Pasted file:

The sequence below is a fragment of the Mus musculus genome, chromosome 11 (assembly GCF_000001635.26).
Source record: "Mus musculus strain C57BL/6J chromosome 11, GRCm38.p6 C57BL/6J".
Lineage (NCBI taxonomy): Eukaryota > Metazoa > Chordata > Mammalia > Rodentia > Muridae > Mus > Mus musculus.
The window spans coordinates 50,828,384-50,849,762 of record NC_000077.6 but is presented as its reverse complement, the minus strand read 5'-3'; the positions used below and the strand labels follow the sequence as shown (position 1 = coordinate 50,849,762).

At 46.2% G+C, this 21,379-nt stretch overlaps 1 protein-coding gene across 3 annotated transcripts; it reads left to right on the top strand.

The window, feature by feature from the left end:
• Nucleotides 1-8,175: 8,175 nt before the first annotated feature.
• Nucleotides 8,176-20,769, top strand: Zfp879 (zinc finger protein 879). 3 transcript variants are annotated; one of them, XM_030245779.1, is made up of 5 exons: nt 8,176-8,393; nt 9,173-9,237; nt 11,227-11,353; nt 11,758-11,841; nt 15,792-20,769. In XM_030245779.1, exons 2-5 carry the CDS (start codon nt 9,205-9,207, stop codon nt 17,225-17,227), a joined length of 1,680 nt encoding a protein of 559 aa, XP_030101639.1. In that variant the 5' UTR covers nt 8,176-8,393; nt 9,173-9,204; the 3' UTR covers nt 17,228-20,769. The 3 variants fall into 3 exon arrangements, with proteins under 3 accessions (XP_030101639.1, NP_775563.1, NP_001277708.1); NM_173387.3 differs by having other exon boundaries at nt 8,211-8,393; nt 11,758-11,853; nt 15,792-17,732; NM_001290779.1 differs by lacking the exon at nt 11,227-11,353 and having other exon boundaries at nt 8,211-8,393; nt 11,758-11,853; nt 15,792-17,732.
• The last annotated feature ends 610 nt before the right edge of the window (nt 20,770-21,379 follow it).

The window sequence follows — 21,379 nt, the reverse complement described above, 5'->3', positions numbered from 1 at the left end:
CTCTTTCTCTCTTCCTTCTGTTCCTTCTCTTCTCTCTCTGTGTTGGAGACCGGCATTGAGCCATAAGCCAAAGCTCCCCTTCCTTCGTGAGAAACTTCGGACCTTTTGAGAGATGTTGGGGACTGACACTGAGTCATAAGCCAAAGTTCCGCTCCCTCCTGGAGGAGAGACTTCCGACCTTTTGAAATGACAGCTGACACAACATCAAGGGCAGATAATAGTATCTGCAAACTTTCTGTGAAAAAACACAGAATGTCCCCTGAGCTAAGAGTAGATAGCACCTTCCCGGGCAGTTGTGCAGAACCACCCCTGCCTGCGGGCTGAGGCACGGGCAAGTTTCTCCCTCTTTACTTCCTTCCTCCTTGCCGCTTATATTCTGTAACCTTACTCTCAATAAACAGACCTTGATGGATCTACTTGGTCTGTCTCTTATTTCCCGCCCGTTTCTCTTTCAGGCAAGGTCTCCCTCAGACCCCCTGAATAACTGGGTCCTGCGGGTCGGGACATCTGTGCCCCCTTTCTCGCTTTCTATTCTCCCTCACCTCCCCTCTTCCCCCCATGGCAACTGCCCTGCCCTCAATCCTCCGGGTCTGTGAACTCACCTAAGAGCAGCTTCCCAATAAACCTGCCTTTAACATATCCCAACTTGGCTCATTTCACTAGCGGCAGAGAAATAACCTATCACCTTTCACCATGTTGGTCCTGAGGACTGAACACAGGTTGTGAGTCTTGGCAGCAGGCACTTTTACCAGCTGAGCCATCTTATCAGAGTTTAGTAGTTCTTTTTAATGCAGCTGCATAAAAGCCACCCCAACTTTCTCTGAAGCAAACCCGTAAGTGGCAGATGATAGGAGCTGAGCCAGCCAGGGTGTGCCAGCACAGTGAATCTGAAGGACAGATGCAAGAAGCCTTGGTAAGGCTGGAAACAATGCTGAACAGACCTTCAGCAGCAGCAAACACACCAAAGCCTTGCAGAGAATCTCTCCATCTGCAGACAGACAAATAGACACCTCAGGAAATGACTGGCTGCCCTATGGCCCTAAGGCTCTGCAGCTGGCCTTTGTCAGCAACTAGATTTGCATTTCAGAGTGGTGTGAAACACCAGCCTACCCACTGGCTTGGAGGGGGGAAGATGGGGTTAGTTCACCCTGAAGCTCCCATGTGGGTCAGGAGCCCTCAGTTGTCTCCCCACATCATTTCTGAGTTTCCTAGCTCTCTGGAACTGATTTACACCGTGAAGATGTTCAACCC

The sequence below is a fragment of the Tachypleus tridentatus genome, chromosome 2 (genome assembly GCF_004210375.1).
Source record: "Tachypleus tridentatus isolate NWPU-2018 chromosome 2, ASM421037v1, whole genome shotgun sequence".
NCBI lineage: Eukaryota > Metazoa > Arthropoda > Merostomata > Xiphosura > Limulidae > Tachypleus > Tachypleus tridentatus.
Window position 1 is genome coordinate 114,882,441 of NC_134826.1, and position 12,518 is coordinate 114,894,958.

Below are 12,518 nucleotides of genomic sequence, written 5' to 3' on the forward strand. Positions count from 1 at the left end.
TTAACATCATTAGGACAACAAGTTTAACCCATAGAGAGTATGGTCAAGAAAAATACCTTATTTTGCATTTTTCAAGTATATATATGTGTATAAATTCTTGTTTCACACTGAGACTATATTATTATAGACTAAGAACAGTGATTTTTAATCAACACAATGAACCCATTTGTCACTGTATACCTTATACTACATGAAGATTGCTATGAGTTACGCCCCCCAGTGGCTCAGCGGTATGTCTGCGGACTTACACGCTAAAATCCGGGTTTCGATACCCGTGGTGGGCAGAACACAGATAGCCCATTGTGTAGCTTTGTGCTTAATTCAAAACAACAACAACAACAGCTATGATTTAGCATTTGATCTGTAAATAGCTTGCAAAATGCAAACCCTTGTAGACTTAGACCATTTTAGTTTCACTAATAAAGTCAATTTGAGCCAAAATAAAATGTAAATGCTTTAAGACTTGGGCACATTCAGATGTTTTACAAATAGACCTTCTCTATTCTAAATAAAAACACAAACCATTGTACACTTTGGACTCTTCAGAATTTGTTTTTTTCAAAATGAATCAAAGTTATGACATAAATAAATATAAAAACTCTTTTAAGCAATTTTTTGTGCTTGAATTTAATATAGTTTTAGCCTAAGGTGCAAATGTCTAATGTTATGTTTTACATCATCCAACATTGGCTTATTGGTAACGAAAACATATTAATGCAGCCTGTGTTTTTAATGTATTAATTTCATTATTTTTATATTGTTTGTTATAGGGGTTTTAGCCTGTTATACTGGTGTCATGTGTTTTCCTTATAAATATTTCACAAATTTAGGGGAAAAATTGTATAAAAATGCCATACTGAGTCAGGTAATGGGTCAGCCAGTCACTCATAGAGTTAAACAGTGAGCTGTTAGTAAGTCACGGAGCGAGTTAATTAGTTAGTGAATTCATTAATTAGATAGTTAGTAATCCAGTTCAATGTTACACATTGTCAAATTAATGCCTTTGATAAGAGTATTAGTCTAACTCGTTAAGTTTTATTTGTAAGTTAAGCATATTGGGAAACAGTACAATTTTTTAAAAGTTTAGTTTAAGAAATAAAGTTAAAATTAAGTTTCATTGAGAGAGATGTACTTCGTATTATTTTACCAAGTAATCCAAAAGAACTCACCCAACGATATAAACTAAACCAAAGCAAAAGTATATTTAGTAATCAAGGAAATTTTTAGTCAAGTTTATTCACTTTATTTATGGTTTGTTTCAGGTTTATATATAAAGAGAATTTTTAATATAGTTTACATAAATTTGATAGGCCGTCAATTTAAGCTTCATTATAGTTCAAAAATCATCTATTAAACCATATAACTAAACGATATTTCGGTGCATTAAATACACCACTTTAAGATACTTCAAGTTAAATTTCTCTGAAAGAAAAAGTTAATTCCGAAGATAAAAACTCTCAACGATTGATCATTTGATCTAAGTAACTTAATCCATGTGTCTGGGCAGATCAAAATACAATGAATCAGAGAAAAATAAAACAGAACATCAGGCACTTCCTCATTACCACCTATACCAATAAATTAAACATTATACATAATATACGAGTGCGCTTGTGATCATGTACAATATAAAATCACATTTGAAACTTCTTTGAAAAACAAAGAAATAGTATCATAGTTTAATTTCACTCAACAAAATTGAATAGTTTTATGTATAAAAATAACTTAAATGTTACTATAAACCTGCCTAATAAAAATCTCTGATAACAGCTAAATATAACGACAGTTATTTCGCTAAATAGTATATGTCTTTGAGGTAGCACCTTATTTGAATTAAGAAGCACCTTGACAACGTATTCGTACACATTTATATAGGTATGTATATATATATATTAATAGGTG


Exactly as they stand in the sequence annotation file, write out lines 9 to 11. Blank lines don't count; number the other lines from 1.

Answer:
• The last annotated feature ends 610 nt before the right edge of the window (nt 20,770-21,379 follow it).

The window sequence follows — 21,379 nt, the reverse complement described above, 5'->3', positions numbered from 1 at the left end:
CTCTTTCTCTCTTCCTTCTGTTCCTTCTCTTCTCTCTCTGTGTTGGAGACCGGCATTGAGCCATAAGCCAAAGCTCCCCTTCCTTCGTGAGAAACTTCGGACCTTTTGAGAGATGTTGGGGACTGACACTGAGTCATAAGCCAAAGTTCCGCTCCCTCCTGGAGGAGAGACTTCCGACCTTTTGAAATGACAGCTGACACAACATCAAGGGCAGATAATAGTATCTGCAAACTTTCTGTGAAAAAACACAGAATGTCCCCTGAGCTAAGAGTAGATAGCACCTTCCCGGGCAGTTGTGCAGAACCACCCCTGCCTGCGGGCTGAGGCACGGGCAAGTTTCTCCCTCTTTACTTCCTTCCTCCTTGCCGCTTATATTCTGTAACCTTACTCTCAATAAACAGACCTTGATGGATCTACTTGGTCTGTCTCTTATTTCCCGCCCGTTTCTCTTTCAGGCAAGGTCTCCCTCAGACCCCCTGAATAACTGGGTCCTGCGGGTCGGGACATCTGTGCCCCCTTTCTCGCTTTCTATTCTCCCTCACCTCCCCTCTTCCCCCCATGGCAACTGCCCTGCCCTCAATCCTCCGGGTCTGTGAACTCACCTAAGAGCAGCTTCCCAATAAACCTGCCTTTAACATATCCCAACTTGGCTCATTTCACTAGCGGCAGAGAAATAACCTATCACCTTTCACCATGTTGGTCCTGAGGACTGAACACAGGTTGTGAGTCTTGGCAGCAGGCACTTTTACCAGCTGAGCCATCTTATCAGAGTTTAGTAGTTCTTTTTAATGCAGCTGCATAAAAGCCACCCCAACTTTCTCTGAAGCAAACCCGTAAGTGGCAGATGATAGGAGCTGAGCCAGCCAGGGTGTGCCAGCACAGTGAATCTGAAGGACAGATGCAAGAAGCCTTGGTAAGGCTGGAAACAATGCTGAACAGACCTTCAGCAGCAGCAAACACACCAAAGCCTTGCAGAGAATCTCTCCATCTGCAGACAGACAAATAGACACCTCAGGAAATGACTGGCTGCCCTATGGCCCTAAGGCTCTGCAGCTGGCCTTTGTCAGCAACTAGATTTGCATTTCAGAGTGGTGTGAAACACCAGCCTACCCACTGGCTTGGAGGGGGGAAGATGGGGTTAGTTCACCCTGAAGCTCCCATGTGGGTCAGGAGCCCTCAGTTGTCTCCCCACATCATTTCTGAGTTTCCTAGCTCTCTGGAACTGATTTACACCGTGAAGATGTTCAACCC